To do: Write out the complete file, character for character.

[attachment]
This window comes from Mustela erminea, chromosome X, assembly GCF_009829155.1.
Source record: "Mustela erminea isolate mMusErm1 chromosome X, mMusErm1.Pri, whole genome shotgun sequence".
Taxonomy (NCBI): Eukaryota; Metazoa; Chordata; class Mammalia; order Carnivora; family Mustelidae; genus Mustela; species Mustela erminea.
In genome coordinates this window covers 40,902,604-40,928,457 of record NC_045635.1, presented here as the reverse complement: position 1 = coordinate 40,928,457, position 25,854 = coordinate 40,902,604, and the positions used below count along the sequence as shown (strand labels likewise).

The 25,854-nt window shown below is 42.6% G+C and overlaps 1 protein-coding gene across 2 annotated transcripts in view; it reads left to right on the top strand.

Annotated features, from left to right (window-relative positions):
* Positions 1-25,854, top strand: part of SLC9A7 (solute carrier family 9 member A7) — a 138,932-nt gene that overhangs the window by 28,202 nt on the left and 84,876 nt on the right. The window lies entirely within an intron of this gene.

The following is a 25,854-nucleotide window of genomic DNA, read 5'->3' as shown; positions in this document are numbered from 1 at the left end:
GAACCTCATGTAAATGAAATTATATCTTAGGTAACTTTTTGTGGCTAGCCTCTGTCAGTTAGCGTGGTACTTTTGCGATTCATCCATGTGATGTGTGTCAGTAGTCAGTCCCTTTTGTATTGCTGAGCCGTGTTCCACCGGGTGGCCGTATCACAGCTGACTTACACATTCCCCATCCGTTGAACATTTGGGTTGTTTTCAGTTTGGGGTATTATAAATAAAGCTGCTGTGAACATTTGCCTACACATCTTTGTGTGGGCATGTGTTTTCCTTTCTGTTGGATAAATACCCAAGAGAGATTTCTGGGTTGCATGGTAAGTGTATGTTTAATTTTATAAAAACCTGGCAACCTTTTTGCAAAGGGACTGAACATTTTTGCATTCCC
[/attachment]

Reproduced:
This window comes from Mustela erminea, chromosome X, assembly GCF_009829155.1.
Source record: "Mustela erminea isolate mMusErm1 chromosome X, mMusErm1.Pri, whole genome shotgun sequence".
Taxonomy (NCBI): Eukaryota; Metazoa; Chordata; class Mammalia; order Carnivora; family Mustelidae; genus Mustela; species Mustela erminea.
In genome coordinates this window covers 40,902,604-40,928,457 of record NC_045635.1, presented here as the reverse complement: position 1 = coordinate 40,928,457, position 25,854 = coordinate 40,902,604, and the positions used below count along the sequence as shown (strand labels likewise).

The 25,854-nt window shown below is 42.6% G+C and overlaps 1 protein-coding gene across 2 annotated transcripts in view; it reads left to right on the top strand.

Annotated features, from left to right (window-relative positions):
* Positions 1-25,854, top strand: part of SLC9A7 (solute carrier family 9 member A7) — a 138,932-nt gene that overhangs the window by 28,202 nt on the left and 84,876 nt on the right. The window lies entirely within an intron of this gene.

The following is a 25,854-nucleotide window of genomic DNA, read 5'->3' as shown; positions in this document are numbered from 1 at the left end:
GAACCTCATGTAAATGAAATTATATCTTAGGTAACTTTTTGTGGCTAGCCTCTGTCAGTTAGCGTGGTACTTTTGCGATTCATCCATGTGATGTGTGTCAGTAGTCAGTCCCTTTTGTATTGCTGAGCCGTGTTCCACCGGGTGGCCGTATCACAGCTGACTTACACATTCCCCATCCGTTGAACATTTGGGTTGTTTTCAGTTTGGGGTATTATAAATAAAGCTGCTGTGAACATTTGCCTACACATCTTTGTGTGGGCATGTGTTTTCCTTTCTGTTGGATAAATACCCAAGAGAGATTTCTGGGTTGCATGGTAAGTGTATGTTTAATTTTATAAAAACCTGGCAACCTTTTTGCAAAGGGACTGAACATTTTTGCATTCCC